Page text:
Alex Smith Career DVOA
Year DVOA Rank Note
2005 -89.4% 46 out of 46 Lowest ever for QB with min 100 passes
2006 -15.3% 35 out of 46 OC Norv Turner works his magic
2007 -49.4% 49 out of 52 OC Jim Hostler unworks it
TOTAL -39.9%

Free Agency Recap

Yawn. The biggest move the 49ers have made thus far in free agency, if it can be described as such, is signing former Titans wide receiver Brandon Jones. Memo to General Manager Scot McCloughan: If you are counting on a Titans receiver to revitalize your receiving corps, you may have a problem. Other signings include defensive end Demetric Evans and fullback Moran Norris. Blue chippers these guys ain't.

On the other side of the ledger, three-game wonder J.T. O'Sullivan decided to compete with Carson Palmer for a starting job with the Bengals, wide receiver Bryant Johnson signed with the Lions (yikes), and defensive tackle Ronald Fields joined the Broncos. Meanwhile, the entire FO staff is on pins and needles wondering if longtime whipping boy and unrestricted free agent DeShaun Foster will still have a job in 2009.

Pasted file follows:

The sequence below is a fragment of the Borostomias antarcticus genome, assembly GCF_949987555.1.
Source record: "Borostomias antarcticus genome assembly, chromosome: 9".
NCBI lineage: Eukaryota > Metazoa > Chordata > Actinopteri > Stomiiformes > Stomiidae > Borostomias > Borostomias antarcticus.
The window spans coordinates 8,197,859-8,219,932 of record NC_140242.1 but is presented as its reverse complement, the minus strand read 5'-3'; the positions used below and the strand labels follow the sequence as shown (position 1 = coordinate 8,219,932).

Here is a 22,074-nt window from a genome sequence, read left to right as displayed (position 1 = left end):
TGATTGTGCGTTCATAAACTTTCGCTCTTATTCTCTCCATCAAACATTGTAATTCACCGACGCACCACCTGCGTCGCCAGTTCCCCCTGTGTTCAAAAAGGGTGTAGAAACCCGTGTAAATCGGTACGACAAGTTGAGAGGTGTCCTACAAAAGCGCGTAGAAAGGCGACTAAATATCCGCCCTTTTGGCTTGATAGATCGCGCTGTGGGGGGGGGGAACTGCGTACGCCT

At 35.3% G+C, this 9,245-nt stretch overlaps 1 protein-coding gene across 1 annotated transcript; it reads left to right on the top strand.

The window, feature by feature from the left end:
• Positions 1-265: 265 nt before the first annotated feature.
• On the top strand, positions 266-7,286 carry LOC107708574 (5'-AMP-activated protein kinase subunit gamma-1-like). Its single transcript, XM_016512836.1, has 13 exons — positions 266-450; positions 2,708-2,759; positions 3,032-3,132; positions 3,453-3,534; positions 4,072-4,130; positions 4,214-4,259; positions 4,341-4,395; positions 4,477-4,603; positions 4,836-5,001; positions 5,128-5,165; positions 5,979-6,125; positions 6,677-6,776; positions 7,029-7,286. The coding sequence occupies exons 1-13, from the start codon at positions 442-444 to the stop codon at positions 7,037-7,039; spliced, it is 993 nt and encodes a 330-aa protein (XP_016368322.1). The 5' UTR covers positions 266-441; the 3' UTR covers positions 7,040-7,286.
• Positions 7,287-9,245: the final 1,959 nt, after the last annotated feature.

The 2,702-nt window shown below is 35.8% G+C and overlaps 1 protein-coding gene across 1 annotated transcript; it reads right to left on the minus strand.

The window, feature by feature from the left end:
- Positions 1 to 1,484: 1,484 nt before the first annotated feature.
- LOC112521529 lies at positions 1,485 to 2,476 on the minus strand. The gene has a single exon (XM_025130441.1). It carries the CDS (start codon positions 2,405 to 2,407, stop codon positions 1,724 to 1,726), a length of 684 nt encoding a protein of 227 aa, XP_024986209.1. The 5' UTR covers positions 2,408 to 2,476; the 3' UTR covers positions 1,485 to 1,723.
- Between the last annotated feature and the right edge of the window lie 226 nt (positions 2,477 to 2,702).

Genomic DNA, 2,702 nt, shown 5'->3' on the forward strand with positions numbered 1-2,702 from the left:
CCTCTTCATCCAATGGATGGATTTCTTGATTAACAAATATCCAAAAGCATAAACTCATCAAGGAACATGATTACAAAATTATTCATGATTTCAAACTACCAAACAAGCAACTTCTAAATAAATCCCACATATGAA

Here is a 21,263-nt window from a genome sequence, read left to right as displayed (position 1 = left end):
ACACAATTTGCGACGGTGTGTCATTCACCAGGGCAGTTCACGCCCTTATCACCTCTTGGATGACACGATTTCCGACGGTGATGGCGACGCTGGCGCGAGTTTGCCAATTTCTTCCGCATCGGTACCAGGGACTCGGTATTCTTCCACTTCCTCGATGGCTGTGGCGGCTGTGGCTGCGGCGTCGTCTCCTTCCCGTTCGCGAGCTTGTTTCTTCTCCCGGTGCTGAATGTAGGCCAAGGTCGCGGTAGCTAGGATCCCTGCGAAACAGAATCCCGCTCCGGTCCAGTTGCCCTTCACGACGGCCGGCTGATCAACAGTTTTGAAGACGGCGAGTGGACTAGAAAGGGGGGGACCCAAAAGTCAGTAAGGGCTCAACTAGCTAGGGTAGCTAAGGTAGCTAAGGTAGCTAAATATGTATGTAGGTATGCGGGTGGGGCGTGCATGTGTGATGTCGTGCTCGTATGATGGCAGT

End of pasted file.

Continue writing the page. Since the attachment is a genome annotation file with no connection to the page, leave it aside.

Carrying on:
Seattle Seahawks

Biggest hole: Strong safety

The Seahawks have been busy this offseason. First, they wooed wide receiver T.J. Houshmandzadeh by flying him around Seattle in Paul Allen's seaplane (paying him $7.5 million annually helped too). Then, after defensive tackle Rocky Bernard signed with the Giants, the Seahawks dealt Pro Bowl linebacker Julian Peterson to the Lions for defensive tackle Cory Redding and a fifth-round pick, and the team added free agent tackle Colin Cole (formerly of the Packers) for depth.

As a result, the Seahawks are left with one obvious problem, and he goes by the name of "Brian Russell, strong safety." Seattle's pass defense posted a pathetic DVOA of 29.8% last year (29th overall), and while some of the breakdown may be attributed to a poor pass rush, a lot had to do with Russell whiffing on tackles, and occasionally screening his teammates out of a play (such as when he ran Deon Grant off of Ted Ginn, Jr., in Week 10, allowing Ginn to make a 40-yard shoestring touchdown catch).

For these reasons, the Seahawks would be foolish not to take a hard look at Ohio State cornerback Malcolm Jenkins with the fourth overall pick. Not only does Jenkins satisfy two of Seahawks' general manager Tim Ruskell's drafting prerequisites -- high character and big-program graduate -- he also has great size, something that is sorely lacking in Seattle's diminutive backfield. The only knock on Jenkins is his not-quite-elite speed, which is why he projects as a safety at the next level.